2013-03-14 / Front Page

Public Meeting Set For Wells Tannery Post Office

Patrons urged to send in surveys on future services
By Chanin Rotz-Mountz


The Wells Tannery Post Office is currently being considered for a reduction in window hours that if approved would decrease window service to four hours on weekdays. The Wells Tannery Post Office is currently being considered for a reduction in window hours that if approved would decrease window service to four hours on weekdays. NEWS EDITOR

Residents of Wells Tannery are being urged to attend a public meeting scheduled by the United States Postal Service for next month.

A meeting has been set for Tuesday, April 9, beginning at 5:30 p.m. at the Wells Tannery Community Building to discuss the future operations of the small, rural post office. This particular post office location is currently under consideration for a 50 percent reduction in window hours.

In addition to marking the calendar with this important date, residents receiving mail directly through a post office box or rural route delivery should also keep their eyes peeled for an important survey from the Postal Service. The survey will solicit community input from postal patrons to de- termine which of four available options should be implemented locally.

Survey recipients are asked to choose between the options, including one allowing the Wells Tannery Post Office to remain open but with fewer window hours for patrons. Window hours would be reduced from eight hours to four hours on weekdays. Saturday window service would remain unchanged for now, although an announcement was recently released stating the Postal Service plans to end Saturday mail delivery in August.

The second available option outlined asks for a “discontinuance study” to be performed by the Postal Service and expand roadside mailbox delivery to all customers. Retail and delivery service would also be offered through the rural carrier.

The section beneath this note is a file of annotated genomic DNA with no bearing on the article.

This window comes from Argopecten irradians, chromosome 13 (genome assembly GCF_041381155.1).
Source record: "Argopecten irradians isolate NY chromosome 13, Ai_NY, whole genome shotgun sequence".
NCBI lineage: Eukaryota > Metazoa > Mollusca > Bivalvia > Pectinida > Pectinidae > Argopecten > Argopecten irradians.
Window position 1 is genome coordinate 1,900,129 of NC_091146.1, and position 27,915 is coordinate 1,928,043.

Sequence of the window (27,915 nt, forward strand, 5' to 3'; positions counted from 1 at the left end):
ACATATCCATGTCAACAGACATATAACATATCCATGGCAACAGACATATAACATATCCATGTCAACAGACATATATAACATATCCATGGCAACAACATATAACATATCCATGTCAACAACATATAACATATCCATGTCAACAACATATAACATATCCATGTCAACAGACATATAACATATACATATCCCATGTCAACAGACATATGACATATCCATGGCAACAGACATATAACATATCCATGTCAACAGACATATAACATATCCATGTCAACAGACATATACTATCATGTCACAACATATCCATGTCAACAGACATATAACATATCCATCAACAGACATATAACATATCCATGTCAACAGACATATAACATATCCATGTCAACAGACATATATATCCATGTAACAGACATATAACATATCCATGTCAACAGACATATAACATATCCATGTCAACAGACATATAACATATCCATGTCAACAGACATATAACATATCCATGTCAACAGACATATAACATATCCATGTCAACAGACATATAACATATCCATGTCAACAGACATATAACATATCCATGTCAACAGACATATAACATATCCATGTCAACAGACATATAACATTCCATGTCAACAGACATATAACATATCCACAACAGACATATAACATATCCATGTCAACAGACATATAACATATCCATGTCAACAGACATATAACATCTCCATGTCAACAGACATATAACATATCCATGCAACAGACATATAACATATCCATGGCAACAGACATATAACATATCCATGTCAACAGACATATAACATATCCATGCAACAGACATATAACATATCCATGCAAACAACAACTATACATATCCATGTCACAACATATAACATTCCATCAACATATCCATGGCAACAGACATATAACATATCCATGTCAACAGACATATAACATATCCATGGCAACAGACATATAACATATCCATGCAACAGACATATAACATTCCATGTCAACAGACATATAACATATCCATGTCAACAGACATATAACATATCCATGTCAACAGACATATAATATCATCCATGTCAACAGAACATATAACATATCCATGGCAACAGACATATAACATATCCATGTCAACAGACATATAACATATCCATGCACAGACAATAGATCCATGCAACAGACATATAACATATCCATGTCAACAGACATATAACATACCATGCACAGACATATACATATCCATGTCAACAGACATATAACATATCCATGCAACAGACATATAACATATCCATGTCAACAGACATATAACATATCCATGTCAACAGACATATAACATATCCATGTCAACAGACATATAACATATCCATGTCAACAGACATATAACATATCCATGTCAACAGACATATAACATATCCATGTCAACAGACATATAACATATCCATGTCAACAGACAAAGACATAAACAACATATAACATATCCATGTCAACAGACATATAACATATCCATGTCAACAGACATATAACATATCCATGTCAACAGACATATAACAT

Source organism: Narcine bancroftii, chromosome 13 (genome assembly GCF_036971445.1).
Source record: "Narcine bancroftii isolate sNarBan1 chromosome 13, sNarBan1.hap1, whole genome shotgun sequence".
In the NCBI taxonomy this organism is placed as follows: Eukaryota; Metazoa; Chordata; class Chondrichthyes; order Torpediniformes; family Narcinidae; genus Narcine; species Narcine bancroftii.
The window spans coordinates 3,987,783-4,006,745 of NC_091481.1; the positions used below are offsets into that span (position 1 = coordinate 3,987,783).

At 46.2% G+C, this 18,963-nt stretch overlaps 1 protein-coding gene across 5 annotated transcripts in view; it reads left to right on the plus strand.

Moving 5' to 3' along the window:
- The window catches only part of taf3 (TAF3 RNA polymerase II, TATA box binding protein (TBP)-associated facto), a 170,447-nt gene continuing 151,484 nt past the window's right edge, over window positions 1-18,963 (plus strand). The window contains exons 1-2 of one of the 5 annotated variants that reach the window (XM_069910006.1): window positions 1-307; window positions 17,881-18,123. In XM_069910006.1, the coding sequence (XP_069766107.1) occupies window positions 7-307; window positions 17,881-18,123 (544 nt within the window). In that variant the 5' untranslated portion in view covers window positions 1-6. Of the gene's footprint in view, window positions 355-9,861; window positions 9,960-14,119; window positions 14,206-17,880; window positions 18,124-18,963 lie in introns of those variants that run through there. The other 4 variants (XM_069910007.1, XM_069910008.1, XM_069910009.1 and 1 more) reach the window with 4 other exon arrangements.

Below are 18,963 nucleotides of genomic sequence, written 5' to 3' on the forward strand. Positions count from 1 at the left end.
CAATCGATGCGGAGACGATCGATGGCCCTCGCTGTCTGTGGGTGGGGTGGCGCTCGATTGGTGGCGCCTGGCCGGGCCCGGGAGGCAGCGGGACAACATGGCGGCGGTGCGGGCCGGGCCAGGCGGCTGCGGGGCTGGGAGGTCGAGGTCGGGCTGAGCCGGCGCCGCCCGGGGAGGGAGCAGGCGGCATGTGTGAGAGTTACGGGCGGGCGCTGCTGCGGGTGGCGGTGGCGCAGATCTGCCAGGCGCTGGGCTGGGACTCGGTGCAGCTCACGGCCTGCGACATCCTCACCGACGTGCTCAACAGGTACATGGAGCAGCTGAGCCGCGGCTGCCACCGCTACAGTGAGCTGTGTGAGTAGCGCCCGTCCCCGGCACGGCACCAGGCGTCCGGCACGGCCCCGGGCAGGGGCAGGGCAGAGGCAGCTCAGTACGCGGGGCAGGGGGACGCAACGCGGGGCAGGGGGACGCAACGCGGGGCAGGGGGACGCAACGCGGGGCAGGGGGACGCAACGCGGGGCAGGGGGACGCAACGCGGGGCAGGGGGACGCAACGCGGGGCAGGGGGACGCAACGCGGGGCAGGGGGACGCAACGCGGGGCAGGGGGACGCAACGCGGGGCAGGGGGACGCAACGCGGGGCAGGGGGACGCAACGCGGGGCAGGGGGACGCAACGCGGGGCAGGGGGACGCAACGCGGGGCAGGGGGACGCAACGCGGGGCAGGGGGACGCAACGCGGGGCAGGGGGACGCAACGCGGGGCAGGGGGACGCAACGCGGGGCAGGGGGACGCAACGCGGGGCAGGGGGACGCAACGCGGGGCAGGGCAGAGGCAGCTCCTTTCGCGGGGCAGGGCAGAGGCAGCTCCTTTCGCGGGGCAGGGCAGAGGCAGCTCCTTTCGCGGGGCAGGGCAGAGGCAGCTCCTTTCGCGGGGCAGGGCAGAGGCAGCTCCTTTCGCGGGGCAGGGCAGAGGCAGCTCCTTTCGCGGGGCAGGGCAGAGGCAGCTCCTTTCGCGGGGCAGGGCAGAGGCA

The third option also asks for the completion of a discontinuance study that would in turn allow for a contractor, many times a local business owner, to provide for an alternative location known as a “village post office.” These alternative locations, according to the Postal Service, allow stamps and flat-rate products to be offered “with service hours generally more expansive than what the local post office may be able to offer.

As a final option, a discontinuance survey would allow for the office to close and relocate the post office box service in Wells Tannery to a nearby post office.

Results of this survey could likely determine the post office’s future operations, and postal officials are hopeful they will see a return rate of 80 to 100 percent. Only one option should be marked on the survey. Those surveys marked with more than one option will be null and void.

The surveys will likely be mailed to postal patrons during the next week, and residents should be mindful of the deadline for return.

Results of the survey are expected to be shared during the public meeting on April 9. At that time, any questions from patrons will be fielded by postal employees, who will also provide additional information and details on the POST Plan.

The April meeting is one of a series of meetings to be held across Fulton County regarding future operations of postal facilities. Meetings have already been held in Warfordsburg and Waterfall, where a decision was made to cut window hours from eight to six hours. Other post offices eyed by the Postal Service are Hustontown, Crystal Spring and Burnt Cabins.

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